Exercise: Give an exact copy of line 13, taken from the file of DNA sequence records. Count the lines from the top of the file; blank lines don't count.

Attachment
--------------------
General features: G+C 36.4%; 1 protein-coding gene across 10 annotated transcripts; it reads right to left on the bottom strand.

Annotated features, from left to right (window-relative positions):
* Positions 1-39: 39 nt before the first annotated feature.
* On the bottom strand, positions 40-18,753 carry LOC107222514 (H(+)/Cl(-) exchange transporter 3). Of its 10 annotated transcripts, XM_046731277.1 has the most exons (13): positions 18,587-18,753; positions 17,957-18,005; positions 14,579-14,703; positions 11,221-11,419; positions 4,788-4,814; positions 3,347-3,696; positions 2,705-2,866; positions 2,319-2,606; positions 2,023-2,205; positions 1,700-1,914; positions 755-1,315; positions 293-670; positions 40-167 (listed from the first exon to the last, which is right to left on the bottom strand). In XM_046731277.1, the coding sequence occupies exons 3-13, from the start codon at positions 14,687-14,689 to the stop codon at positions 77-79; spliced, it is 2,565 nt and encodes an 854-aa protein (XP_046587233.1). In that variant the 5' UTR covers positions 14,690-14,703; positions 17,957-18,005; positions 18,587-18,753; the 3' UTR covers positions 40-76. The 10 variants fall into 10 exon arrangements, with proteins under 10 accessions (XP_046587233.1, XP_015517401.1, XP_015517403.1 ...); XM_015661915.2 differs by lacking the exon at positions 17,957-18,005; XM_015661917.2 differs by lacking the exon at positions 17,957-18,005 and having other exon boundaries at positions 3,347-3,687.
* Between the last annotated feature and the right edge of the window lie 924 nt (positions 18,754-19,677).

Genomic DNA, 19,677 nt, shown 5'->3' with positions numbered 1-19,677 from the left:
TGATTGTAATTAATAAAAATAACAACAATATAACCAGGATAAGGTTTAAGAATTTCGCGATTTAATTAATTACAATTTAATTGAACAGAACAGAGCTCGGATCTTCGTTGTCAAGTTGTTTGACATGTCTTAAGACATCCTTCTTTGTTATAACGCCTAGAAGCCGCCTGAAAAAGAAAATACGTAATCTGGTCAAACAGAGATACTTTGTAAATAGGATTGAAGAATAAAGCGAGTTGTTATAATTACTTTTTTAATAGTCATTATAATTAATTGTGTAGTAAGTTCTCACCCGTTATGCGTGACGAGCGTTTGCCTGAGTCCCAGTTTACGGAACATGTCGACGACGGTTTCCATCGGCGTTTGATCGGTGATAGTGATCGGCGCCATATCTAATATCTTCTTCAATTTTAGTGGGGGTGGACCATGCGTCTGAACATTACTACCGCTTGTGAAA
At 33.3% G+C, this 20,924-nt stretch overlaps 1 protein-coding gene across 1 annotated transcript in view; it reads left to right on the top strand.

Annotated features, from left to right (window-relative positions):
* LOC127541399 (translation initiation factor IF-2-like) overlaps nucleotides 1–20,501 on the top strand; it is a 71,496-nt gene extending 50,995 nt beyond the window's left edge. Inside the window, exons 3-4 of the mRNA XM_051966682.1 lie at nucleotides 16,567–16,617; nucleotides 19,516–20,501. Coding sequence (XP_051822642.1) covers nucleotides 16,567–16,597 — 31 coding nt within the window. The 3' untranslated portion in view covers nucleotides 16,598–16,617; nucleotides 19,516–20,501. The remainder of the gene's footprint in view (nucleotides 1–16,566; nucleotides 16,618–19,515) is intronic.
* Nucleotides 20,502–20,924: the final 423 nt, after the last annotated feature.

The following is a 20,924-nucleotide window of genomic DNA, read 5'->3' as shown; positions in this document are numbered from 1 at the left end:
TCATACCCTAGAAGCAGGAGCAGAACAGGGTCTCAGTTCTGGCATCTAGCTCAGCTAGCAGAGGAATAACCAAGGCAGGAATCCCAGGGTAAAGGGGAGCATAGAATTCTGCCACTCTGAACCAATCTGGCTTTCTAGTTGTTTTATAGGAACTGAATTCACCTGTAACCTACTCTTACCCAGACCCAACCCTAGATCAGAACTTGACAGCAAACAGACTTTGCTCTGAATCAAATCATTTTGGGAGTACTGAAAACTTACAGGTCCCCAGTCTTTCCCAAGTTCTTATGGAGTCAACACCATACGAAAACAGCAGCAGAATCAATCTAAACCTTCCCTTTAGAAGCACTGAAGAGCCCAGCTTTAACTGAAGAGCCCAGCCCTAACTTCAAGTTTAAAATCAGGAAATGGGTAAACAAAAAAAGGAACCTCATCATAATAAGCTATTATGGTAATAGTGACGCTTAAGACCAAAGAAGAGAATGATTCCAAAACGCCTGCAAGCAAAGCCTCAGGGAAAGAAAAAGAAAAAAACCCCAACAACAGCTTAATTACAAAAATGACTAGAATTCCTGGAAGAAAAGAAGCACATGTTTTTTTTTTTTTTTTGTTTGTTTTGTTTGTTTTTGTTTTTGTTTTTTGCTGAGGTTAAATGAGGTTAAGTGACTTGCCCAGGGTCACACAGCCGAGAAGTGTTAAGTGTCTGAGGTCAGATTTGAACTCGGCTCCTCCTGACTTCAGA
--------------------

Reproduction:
TCATACCCTAGAAGCAGGAGCAGAACAGGGTCTCAGTTCTGGCATCTAGCTCAGCTAGCAGAGGAATAACCAAGGCAGGAATCCCAGGGTAAAGGGGAGCATAGAATTCTGCCACTCTGAACCAATCTGGCTTTCTAGTTGTTTTATAGGAACTGAATTCACCTGTAACCTACTCTTACCCAGACCCAACCCTAGATCAGAACTTGACAGCAAACAGACTTTGCTCTGAATCAAATCATTTTGGGAGTACTGAAAACTTACAGGTCCCCAGTCTTTCCCAAGTTCTTATGGAGTCAACACCATACGAAAACAGCAGCAGAATCAATCTAAACCTTCCCTTTAGAAGCACTGAAGAGCCCAGCTTTAACTGAAGAGCCCAGCCCTAACTTCAAGTTTAAAATCAGGAAATGGGTAAACAAAAAAAGGAACCTCATCATAATAAGCTATTATGGTAATAGTGACGCTTAAGACCAAAGAAGAGAATGATTCCAAAACGCCTGCAAGCAAAGCCTCAGGGAAAGAAAAAGAAAAAAACCCCAACAACAGCTTAATTACAAAAATGACTAGAATTCCTGGAAGAAAAGAAGCACATGTTTTTTTTTTTTTTTTGTTTGTTTTGTTTGTTTTTGTTTTTGTTTTTTGCTGAGGTTAAATGAGGTTAAGTGACTTGCCCAGGGTCACACAGCCGAGAAGTGTTAAGTGTCTGAGGTCAGATTTGAACTCGGCTCCTCCTGACTTCAGA